But is the Reformation on its last gasp? Not where the Gospel is prized and preached. Not where a repudiation of justification by faith alone is known to be a repudiation of the Gospel itself — and to be a heresy that has lasted far more than 500 years.

The last point is confusing – as if 500 years of existence means an idea is no longer heretical. Can you imagine clerics of the 9th century saying, “Way to go Arianism, you made it!! Let’s drop this whole ὁμοούσιος business!”? I cannot. Secondly, the Reformation will continue as long as people believe they are their own hermeneutical authority. So long as people are fully convinced that they can, outside of the context of the historical community which Christ Himself founded, interpret the Scriptures rightly, the Reformation will continue.

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More ancient inhumation

The following is another little chunk out of my senior thesis. I had to add the citations because they didn’t carry over from my paper in Microsoft word. They were given as footnotes in my actual paper:

Although those involved with traditional Roman religions buried their dead, the Christian practice of burial became a point of contention between Christian apologists and their critics. In his Octavius, Minucius Felix has his imaginary interlocutor, Caecilius, critique the Christian rejection of cremation. Caecilius is convinced it is because of their belief in the resurrection, though he points out that even bodies buried in the ground are “reduced to dust” and are thus equally as unsuitable for resurrection. (Octavius, 11.4) Octavius, the defender of Christianity within Minucius’ dialogue, states that the resurrection is not predicated upon the condition of the body, but that the Christians simply practice the “old and better practice of burial.”(Ibid 38.10) The real reason Christians almost universally chose to bury instead of cremate the bodies of their deceased is that they inherited the custom from the Jews. Even Jews in the Diaspora buried, as Tacitus indicates along with pre-Christian Jewish catacombs in Rome and other cities throughout the Empire (Tacitus, Historia 5.5). Christian authors seem to give two explicit reasons to prefer burials over cremation, reasons which were certainly given to counter the reasons non-Christian Romans gave for burials. The first is that Jesus himself was buried and thus it was appropriate for Christians to be buried in like manner. The second reason was out of a respect for the “workmanship of God”, which Lactantius says is not worthy to “lie as prey for animals” but should instead be returned to the earth “from whence it came.”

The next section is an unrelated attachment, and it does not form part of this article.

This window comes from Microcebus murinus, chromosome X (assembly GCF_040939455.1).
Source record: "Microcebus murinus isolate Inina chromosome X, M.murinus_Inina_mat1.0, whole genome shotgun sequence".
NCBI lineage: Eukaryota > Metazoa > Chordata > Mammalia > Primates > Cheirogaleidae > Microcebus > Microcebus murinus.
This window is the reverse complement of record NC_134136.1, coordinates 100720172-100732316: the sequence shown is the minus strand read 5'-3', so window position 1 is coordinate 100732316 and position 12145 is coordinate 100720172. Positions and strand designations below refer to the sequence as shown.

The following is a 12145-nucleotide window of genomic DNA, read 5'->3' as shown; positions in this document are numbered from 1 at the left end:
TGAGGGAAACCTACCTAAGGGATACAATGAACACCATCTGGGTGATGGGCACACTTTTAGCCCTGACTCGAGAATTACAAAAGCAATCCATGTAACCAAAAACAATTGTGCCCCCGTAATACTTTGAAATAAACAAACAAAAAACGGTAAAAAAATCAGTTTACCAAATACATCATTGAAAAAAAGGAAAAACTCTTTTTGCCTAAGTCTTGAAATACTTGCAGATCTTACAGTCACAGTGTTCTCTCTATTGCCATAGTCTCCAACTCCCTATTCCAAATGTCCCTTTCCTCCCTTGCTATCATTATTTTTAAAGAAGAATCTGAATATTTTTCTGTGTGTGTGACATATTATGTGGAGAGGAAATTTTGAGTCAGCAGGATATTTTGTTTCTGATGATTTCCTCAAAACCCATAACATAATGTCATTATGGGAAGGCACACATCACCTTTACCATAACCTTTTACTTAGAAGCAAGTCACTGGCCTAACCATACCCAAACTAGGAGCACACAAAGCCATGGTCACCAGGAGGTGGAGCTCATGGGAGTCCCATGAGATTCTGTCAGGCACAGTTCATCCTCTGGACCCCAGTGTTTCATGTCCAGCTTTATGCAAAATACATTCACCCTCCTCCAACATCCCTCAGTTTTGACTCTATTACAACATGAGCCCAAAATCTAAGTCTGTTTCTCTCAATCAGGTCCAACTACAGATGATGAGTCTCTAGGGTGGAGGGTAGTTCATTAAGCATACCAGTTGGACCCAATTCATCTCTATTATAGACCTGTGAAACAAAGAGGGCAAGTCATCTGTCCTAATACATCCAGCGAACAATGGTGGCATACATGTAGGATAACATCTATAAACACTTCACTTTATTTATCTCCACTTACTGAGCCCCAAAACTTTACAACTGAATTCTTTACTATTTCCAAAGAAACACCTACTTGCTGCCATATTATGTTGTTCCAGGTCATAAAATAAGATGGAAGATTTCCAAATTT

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Is Augustine making a joke?

I think there’s a joke in Augustine’s Enarratio in Psalmum 52, but I may just be reading something into the text that isn’t there. After discussing the heading of the Psalm (IN FINEM, PRO MAELETH, INTELLECTUS IPSI DAVID), and etymologizing Maeleth to mean parturiens and dolitus, Augustine goes on to explain that it is Christ about whom the heading of the Psalm, and especially Pro Maeleth, speaks.

He then explains that it is through the members of the body of Christ that Christ Himself suffers here on earth (Christus hic parturit, Christus hic dolet) and then says what I think is the joke: caput est sursum, membra deorsum = the head is above, the members below. The joke of it is: Augustine is preaching thus far from the heading (caput) of a chapter of the Psalms and has yet to get into the body of the text (membra). It’s a lame joke if it’s a joke at all, but I think it’s there.

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Cyril of Jerusalem: Jonah and Christ

This is from Cyril’s “Catechism” and is an interesting point:

Τούτου τοῦ σωτῆρος ἡμῶν τὸν τύπον ἐτέλει ὁ προφήτης Ἰωνᾶς ἐκ κοιλίας κήτους προσευχόμενος καὶ λέγων ἐβόησα ἐν θλίψει μου, και ἑξῆς, ἐκ κοιλίας ᾅδου. καὶ μὴν ἐν τῷ κήτει ἧν.

ἀλλ’ ἐν τῷ ᾅδῃ ἑαυτὸν εἶναι λέγει. τύπος γὰρ ἦν Χριστοῦ τοῦ μέλλοντος εἰς ᾅδην καταβαίνειν. καὶ μετ’ ὀλίγα φησὶν ἐκ προσώπου τοῦ Χριστοῦ λευκότατα προφητεύων· ἔδυ ἡ κεφαλή μου εἰς σχισμὰς ὀρέων. καὶ μὴν ἐν γαστρὶ κήτους ἦν.

The prophet Jonah fulfilled the type of our of savior, lifting up prayers from the belly of the sea-monster and saying, “I cried out in my affliction” and then, “out of the belly of Hades”, even though he was in the sea-monster.

And he says that he is himself in Hades. For this type was of Christ, the one about to descend into hades, and (I’m having a little trouble with this part) after a few things he spoke, prophesying the most plain things from the person of Christ (?): “My head is plunged into the cliffs of mountains” even though he was in the belly of the sea-monster.